By Kyle Shohara
The Ducks find themselves in the city known as “Smashville” tonight to take on the Nashville Predators at Bridgestone Arena. This kick-starts a five-game road trip through the Central Division, which continues with stops in Minnesota, Chicago, Dallas and St. Louis.
Word from the morning skate is that Anton Khudobin is expected to get the start in net tonight for Anaheim. Khudobin, of course, helped the Ducks to their first win of the season on Sunday in a 34-save performance against the Wild. The 29-year-old made his Anaheim debut on October 14 vs. Arizona, but was relieved by Frederik Andersen after giving up three goals on eight shots in a 4-0 loss.
Veteran goaltender Pekka Rinne will be in the cage tonight for Nashville. The normally reliable netminder had his troubles with Anaheim last season, going 0-2-0 with a 4.16 goals-against average in those two games.
“Anaheim is just a solid team,” Rinne said. “They have a lot of size and play a physical game. They want to play that puck possession game. It plays to their strength. Their record isn’t great, but it doesn’t change the fact that they’re an extremely dangerous – and experienced – team. It’s going to be a good matchup.”
Nashville enters tonight’s game with a 5-1-0 record, including a 3-0-0 mark on home ice. In their most recent game, the Predators erased three one-goal leads by Tampa Bay to send the game to overtime and an eventual shootout, where Filip Forsberg scored the winner to give the Preds a 5-4 victory.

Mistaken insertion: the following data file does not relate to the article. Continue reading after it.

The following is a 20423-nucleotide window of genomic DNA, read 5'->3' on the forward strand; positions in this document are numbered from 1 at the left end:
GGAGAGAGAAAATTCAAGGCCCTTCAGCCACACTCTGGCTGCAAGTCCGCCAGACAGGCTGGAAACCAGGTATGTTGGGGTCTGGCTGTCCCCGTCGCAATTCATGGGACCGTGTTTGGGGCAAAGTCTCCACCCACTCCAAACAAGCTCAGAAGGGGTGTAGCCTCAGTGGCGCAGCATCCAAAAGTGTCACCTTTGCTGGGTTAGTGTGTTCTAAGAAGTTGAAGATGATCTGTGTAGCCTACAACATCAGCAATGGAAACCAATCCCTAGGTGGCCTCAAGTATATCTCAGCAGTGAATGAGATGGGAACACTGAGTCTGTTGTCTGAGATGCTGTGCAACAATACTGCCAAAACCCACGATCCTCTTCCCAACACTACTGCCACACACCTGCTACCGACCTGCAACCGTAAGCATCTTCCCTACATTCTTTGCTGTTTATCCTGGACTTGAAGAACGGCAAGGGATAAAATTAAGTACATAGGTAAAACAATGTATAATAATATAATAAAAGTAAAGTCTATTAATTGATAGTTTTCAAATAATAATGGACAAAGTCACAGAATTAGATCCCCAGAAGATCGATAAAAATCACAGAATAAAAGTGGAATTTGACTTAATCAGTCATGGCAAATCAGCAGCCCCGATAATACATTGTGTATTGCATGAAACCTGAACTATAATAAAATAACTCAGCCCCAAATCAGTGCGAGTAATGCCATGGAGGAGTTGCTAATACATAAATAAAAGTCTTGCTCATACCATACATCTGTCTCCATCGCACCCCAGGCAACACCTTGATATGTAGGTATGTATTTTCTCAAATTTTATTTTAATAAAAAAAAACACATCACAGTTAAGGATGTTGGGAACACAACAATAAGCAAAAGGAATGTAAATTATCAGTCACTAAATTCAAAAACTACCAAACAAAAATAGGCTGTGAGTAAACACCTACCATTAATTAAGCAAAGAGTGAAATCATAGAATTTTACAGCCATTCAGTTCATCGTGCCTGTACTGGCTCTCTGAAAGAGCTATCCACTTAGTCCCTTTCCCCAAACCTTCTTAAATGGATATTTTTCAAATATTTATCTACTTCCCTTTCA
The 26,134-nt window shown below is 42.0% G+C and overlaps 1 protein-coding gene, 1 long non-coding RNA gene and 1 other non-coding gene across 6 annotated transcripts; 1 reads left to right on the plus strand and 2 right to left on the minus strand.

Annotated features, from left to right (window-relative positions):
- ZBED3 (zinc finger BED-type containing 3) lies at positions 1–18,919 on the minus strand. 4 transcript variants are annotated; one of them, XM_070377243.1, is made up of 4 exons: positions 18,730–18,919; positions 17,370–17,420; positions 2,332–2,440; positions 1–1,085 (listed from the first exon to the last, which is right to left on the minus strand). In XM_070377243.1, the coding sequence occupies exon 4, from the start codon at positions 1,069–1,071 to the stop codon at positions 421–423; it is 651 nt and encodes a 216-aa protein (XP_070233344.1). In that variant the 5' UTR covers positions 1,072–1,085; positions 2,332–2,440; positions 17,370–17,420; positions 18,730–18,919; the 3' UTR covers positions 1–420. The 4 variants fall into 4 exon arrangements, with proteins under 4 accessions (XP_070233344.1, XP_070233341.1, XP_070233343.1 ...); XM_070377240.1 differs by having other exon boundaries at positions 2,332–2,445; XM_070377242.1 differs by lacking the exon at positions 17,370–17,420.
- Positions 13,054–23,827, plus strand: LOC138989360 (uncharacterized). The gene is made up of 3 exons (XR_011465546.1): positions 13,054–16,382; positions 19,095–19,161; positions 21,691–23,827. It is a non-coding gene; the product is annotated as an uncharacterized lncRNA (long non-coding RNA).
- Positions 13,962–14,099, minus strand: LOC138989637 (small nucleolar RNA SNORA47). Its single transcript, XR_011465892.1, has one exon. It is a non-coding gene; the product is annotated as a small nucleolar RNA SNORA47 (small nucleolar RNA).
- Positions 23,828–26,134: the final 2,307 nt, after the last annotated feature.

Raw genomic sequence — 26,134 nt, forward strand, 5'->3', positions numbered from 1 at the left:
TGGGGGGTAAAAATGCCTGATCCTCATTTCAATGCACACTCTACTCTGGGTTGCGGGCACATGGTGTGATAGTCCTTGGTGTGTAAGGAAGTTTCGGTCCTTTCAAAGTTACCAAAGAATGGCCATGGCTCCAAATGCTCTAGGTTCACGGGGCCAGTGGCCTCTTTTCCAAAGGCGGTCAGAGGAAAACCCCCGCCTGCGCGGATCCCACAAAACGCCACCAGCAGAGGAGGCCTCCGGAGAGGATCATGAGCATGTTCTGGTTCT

This is only the second time in franchise history that the Predators have won five of their first six games to start a season (6-0-0 in 2005-06). Nashville is also getting scoring throughout its lineup, with 16 different players recording at least one point through the first six games. Pacing the Preds is James Neal (5-2—7) and the aforementioned Forsberg (2-4—6). Elite defensemen Roman Josi (2-3—5) and three-time Norris Trophy finalist Shea Weber (1-3—4) pace the backend in point production.
“There is no weak hole on that team,” said Ducks head coach Bruce Boudreau. “Their speed and overall gameplay is really good. They get a lot of offense from their defense, which makes them more dangerous.”
Carl Hagelin is familiar with Predators bench boss Peter Laviolette from his time in the Eastern Conference. The former New York Ranger says Laviolette (who previously served as head coach of the Philadelphia Flyers from 2009-14) emphasizes speed and movement as a five-man unit. “The whole team is usually involved in all the plays,” Hagelin said. “You can see the D joining the rush a lot of the time. They like to go low to high in the offensive zone, and use their heavy shots on the blueline.”
Andrew Cogliano is one game shy of 300 as a Duck and 628 overall. The NHL’s reigning Ironman has never missed a game in his NHL career dating to Oct. 4, 2007 with Edmonton. Only two players in NHL history have played more games to start their careers: Doug Jarvis (the NHL’s all-time Ironman with 964 consecutive games played from 1975-88) and Andy Hebenton (second with 630 consecutive games from 1955-64). Cogliano is just the eighth player in NHL history to have a consecutive games streak of 600 of more.
The 28-year-old is three games away from tying Hebenton for seventh place on the all-time consecutive games played list.